Art isn’t just some guy’s name

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We watched two fairly recent films in a row — I know, shocking, right?

MR. TURNER suddenly became the film everybody in Britain had to see, and our local Filmhouse did a roaring trade. I think the success was similar to that of TV movie The Gathering Storm — you have a well-known actor playing a well-known figure who is redolent of Britishness, and it somehow becomes a perfect storm. The Albert Finney Churchill impersonation was held together by a strong story. MR. TURNER had lovely cinematography — more gorgeous than I would ever have guessed Mike Leigh of his cinematographer to be capable of — begging the question why they don’t let their contemporary films look beautiful — but no story at all.

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What, in fact, is MR. TURNER about? The extremely depressing final shot seems to argue that it’s about, at heart, the painter’s exploitative relationship with his housekeeper and mistress (Dorothy Atkinson, with some striking physical comedy work). It might be about the fact that each was the most important person in the others’ life, a thing which was never acknowledged for reasons of class. But if that’s what the film’s about, we’re faced with the problem that a good 80% of the action takes place far removed from this spine of the story. I liked Turner Snr., but his declining health is a different narrative altogether. Turner’s relationship with the cash-strapped Mr. Haydon has nothing to do with anything else. Turner’s suffering at the hands of the critics, who are unreceptive to his increasingly impressionistic work, would seem like an important element in a biography of the subject, but emerge very late in the runtime and vanish again, having had no certain impact on anything.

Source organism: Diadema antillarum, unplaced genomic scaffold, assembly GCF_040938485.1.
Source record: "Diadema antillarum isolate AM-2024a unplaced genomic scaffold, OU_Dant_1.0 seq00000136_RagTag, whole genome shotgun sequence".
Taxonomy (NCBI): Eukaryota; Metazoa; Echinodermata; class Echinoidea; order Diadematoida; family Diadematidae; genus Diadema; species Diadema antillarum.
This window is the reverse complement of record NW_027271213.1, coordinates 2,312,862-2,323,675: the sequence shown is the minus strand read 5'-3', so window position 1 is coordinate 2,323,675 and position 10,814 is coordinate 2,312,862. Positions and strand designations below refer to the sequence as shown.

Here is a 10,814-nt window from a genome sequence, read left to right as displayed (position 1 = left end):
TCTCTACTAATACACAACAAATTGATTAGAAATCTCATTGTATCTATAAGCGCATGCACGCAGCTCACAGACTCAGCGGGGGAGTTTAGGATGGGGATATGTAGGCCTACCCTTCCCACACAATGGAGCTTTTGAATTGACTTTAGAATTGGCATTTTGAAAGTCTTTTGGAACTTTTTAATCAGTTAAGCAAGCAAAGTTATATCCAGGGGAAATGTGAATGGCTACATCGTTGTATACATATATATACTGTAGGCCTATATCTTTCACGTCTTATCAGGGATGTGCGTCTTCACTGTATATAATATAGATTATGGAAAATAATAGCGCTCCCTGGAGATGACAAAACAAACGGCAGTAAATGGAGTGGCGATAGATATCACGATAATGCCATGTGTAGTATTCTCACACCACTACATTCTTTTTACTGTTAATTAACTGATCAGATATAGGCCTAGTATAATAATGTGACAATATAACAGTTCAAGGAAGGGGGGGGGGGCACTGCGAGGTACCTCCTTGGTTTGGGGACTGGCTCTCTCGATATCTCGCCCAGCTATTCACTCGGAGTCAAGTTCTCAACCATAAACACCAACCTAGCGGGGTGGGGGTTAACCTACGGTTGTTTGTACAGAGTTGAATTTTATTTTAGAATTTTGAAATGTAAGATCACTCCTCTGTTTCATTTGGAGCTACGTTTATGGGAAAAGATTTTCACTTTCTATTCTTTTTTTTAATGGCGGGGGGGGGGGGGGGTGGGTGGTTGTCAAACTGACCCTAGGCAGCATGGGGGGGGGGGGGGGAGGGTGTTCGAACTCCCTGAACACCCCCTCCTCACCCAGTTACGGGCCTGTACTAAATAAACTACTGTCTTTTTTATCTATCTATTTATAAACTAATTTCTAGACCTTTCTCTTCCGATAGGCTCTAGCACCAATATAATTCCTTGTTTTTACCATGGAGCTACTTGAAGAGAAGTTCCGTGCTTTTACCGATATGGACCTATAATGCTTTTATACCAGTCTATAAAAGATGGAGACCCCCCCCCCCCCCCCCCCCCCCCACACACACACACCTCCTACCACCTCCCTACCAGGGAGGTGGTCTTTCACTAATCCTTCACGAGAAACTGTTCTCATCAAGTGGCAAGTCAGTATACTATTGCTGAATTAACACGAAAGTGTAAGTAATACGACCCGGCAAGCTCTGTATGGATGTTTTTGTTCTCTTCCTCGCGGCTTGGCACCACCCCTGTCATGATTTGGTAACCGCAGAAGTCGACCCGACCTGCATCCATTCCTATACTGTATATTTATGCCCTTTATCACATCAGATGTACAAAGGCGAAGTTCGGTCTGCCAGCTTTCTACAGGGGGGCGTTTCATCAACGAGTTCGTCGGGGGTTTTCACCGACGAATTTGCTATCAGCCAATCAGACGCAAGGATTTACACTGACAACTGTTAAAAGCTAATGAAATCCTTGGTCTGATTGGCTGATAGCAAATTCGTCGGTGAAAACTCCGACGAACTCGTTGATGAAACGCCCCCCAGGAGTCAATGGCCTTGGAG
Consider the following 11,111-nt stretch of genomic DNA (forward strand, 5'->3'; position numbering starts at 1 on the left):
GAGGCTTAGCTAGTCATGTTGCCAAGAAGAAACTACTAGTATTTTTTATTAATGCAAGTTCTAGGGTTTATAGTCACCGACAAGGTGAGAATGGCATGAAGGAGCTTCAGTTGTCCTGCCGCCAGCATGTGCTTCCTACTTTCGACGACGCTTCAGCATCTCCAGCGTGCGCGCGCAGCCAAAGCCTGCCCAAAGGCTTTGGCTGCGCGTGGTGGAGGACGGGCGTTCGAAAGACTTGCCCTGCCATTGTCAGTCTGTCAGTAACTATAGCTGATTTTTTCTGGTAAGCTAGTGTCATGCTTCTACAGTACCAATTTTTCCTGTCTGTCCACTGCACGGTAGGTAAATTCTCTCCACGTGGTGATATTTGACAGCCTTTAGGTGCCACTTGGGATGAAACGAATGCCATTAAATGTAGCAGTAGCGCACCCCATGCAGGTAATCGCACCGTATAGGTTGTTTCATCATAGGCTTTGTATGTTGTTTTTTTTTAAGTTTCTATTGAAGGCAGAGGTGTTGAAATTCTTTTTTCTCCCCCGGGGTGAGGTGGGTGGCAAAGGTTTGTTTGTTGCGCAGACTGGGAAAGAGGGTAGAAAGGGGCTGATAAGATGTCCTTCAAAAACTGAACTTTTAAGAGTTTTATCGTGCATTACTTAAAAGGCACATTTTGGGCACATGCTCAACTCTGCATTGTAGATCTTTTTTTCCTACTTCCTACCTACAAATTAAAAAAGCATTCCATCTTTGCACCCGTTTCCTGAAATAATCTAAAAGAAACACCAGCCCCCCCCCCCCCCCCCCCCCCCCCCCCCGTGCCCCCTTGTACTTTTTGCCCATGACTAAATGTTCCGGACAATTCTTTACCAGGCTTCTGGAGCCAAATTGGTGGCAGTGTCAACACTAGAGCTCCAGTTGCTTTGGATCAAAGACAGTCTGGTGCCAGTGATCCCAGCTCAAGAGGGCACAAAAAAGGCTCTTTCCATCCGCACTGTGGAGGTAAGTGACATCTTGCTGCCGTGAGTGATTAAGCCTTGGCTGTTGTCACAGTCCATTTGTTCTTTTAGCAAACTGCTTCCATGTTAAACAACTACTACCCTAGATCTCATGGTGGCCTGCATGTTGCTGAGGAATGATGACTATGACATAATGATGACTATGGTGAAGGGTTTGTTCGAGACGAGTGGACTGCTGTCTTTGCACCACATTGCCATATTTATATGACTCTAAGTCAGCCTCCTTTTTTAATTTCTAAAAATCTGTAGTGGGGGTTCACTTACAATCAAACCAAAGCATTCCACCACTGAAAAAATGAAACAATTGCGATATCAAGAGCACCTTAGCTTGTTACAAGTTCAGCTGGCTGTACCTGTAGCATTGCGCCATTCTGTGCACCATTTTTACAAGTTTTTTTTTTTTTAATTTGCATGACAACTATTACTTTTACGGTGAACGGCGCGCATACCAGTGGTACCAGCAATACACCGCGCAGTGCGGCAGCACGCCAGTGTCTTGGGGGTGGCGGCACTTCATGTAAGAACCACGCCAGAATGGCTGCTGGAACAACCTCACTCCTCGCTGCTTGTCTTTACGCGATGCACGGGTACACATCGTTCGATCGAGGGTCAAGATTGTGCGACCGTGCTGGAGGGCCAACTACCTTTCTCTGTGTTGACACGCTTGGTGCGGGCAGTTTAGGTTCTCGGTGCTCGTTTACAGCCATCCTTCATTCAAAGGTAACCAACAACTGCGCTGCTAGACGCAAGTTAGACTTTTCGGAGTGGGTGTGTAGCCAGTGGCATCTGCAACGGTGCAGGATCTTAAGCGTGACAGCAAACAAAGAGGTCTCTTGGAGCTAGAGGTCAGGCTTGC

As usual with Leigh, a better approach I suppose is to simply ask if the scenes are interesting and not worry whether they are all necessary or add up to a coherent whole. TOPSY TURVY is the only other Leigh film I’ve both seen and liked, and it gains structural rigour by being about a theatrical production. It then jettisons that rigour by trundling on past its natural ending for about half an hour, leading into Gilbert & Sullivan’s next production. What Leigh gains from this is a deeper portrayal of the theatrical life, a never-ending cycle of fresh projects that must be laboriously brought into being. What he loses is a definable shape, a clear arc that lets the audience understand where they are in the story at any given time — most films follow these structural rules simply to reassure the viewer with a familiar set of beats. I don’t think he’s necessarily wrong to reject that.

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In the case of MR. TURNER, a lot of the scenes are interesting. There’s some pleasing rhythmic interplay, some outrageous hamming (Joshua McGuire as Ruskin revives the grand old British tradition of the silly ass) and the grunting, shambling figure of Timothy Spall is curiously compelling. For some reason, the movie feels the need to punish us with some unpleasant sex and a horrible ending. That’s where I can’t go along with it. If it’s just a bag of bits loosely themed around a famous artist’s life, it doesn’t earn the right to be upsetting and/or icky.

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THE MONUMENTS MEN is an equally handsome film, from handsome director/star George Clooney, who continues to show promise but doesn’t quite resolve his skilled team, charismatic cast, and intriguing subject matter into a really good movie. The music persistently tries to persuade us we’re watching THE GREAT ESCAPE, trampling all over the actual tone of the scenes, which are often quite a bit darker than a jaunty march would suggest.

Not too dark, though — a consistent and strange error of Clooney’s directing career is the allowing of scenes devoid of drama to make it through the development process. No tension or conflict, just chumminess. Decidedly odd when you have movies about the McCarthy witch hunts, a supposed CIA assassin and game show host (I admit I haven’t seen the ones about politics and football). I think because the story focuses on the good guys, who are all in agreement more or less, the potential conflicts with the Germans, the Russians and the American brass who don’t see the point of risking lives for paintings and sculptures, get fairly short shrift. As an actor, Clooney ought to know that you don’t have a source of tension in a scene you don’t have anything, but like a lot of enthusiastic amateurs he keeps ignoring what he does know.